|Publication number||US4723299 A|
|Application number||US 06/648,653|
|Publication date||Feb 2, 1988|
|Filing date||Sep 6, 1984|
|Priority date||Sep 16, 1983|
|Publication number||06648653, 648653, US 4723299 A, US 4723299A, US-A-4723299, US4723299 A, US4723299A|
|Original Assignee||Nec Corporation|
|Export Citation||BiBTeX, EndNote, RefMan|
|Patent Citations (6), Referenced by (9), Classifications (15), Legal Events (4)|
|External Links: USPTO, USPTO Assignment, Espacenet|
The invention relates to a noise eliminating circuit for a graphical input terminal and, more particularly, to a noise eliminating circuit suited to eliminate impulsive noises superimposed on coordinate signals, or the like.
A conventional graphical input terminal, which is described in U.S. Pat. No. 3,959,585, generates an electrical indication which is representative of the position of a stylus as it is hand-operated on an input surface. However, in this terminal, fine impulsive noise is generated due to irregular fluctuations in writing pressure on the input surface. These noises are superimposed on the electrical indication, thereby impairing an accurate detection of the position of the stylus on the surface.
In order to obviate such a disadvantage, another input terminal has been described to eliminate such noises. For this purpose, this terminal is equipped with an additional noise eliminating circuit, which includes a low-pass filter having a resistor and a capacitor. However, with this terminal, an accurate detection of the position of the stylus cannot be attained during a period of time immediately after a stylus-moving or a writing operation has started, as described in detail hereinafter.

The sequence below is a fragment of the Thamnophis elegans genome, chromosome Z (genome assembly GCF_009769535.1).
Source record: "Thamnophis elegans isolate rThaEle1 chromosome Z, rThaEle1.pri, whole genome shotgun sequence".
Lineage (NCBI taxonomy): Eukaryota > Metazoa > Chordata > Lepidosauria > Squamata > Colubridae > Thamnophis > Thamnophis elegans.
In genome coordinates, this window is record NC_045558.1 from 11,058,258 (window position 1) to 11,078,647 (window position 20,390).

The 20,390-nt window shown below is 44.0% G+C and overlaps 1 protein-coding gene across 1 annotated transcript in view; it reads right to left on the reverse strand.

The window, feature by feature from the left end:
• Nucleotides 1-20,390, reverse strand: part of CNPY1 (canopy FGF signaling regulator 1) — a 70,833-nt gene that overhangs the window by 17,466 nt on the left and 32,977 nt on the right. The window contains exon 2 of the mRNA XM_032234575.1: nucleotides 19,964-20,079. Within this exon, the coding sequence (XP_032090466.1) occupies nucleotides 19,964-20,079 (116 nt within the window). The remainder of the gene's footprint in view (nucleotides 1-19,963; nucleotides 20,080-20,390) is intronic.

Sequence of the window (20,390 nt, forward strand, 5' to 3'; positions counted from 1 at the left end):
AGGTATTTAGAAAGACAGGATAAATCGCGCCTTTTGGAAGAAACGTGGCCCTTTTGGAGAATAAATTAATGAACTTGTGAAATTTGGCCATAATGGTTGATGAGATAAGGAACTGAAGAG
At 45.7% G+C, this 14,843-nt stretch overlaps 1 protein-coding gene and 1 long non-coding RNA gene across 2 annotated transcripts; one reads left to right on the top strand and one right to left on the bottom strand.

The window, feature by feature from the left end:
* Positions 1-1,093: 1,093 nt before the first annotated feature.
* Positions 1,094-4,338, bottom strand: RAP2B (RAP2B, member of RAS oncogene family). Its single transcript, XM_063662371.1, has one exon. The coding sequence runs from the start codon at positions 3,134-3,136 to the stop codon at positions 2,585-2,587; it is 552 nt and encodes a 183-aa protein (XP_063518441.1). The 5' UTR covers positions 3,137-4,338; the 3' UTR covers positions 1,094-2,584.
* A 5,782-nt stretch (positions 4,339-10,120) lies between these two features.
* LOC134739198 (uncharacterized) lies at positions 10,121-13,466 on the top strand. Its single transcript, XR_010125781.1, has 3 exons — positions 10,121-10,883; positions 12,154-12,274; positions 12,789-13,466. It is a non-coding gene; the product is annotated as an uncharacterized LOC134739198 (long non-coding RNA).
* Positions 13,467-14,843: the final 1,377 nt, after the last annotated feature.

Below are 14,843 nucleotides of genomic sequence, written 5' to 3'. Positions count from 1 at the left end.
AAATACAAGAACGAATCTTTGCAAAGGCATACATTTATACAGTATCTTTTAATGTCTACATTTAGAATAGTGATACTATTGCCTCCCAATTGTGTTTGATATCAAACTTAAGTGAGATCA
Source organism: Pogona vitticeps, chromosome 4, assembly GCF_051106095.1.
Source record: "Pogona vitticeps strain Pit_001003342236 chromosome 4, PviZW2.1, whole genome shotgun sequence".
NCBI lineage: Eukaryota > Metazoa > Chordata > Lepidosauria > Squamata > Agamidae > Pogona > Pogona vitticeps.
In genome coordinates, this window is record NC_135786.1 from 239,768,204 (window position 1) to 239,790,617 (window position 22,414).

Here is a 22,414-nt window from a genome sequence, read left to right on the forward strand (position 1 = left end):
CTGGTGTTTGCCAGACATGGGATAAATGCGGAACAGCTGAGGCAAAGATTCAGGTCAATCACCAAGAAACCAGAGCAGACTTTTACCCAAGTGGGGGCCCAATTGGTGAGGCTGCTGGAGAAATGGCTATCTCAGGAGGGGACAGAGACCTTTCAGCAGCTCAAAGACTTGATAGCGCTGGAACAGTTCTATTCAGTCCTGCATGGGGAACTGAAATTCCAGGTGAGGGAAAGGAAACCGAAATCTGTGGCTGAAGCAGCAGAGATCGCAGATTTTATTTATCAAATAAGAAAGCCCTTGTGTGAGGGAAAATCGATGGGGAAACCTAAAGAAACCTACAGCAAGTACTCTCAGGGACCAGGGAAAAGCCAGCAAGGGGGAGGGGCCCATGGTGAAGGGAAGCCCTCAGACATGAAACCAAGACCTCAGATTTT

One object of this invention is, therefore, to provide a noise eliminating circuit for a graphical input terminal which is free from above-mentioned disadvantages in the prior art terminals.
According to one aspect of the present invention, there is provided a noise eliminating circuit for a graphical input terminal having an input unit. The input unit generates an electrical indication corresponding to information represented on the input surface thereof by a hand-operated stylus and further generates a signal including information specifying the starting time of a writing operation on the surface. The terminal further comprises: low-pass filter means responsive to the indication; switch means for selecting as an output signal to the noise eliminating circuit either one of the indication or the output signal from the low-pass filter means; and control means responsive to the signal including the starting time information to control the switch means for selecting the indication for a predetermined duration of time after the starting time.
The features and advantages of the present invention will become apparent from the following description when taken in conjunction with the accompanying drawings in which:
FIG. 1 is a block diagram of a conventional graphical input terminal;
FIGS. 2A through 2C are diagrams of waveforms for describing the operation of the terminal of FIG. 1;
FIG. 3 is a block diagram of a first embodiment of the invention;
FIG. 4 is a circuit diagram illustrating a part of the embodiment of FIG. 3;
FIGS. 5A through 5D are diagrams of waveforms for describing the operation of the first embodiment;
FIG. 6 is a block diagram of a second embodiment of the invention; and
FIG. 7 is a circuit diagram showing a timing port of the control means.
In the drawings, the same reference numerals denote the same structural elements.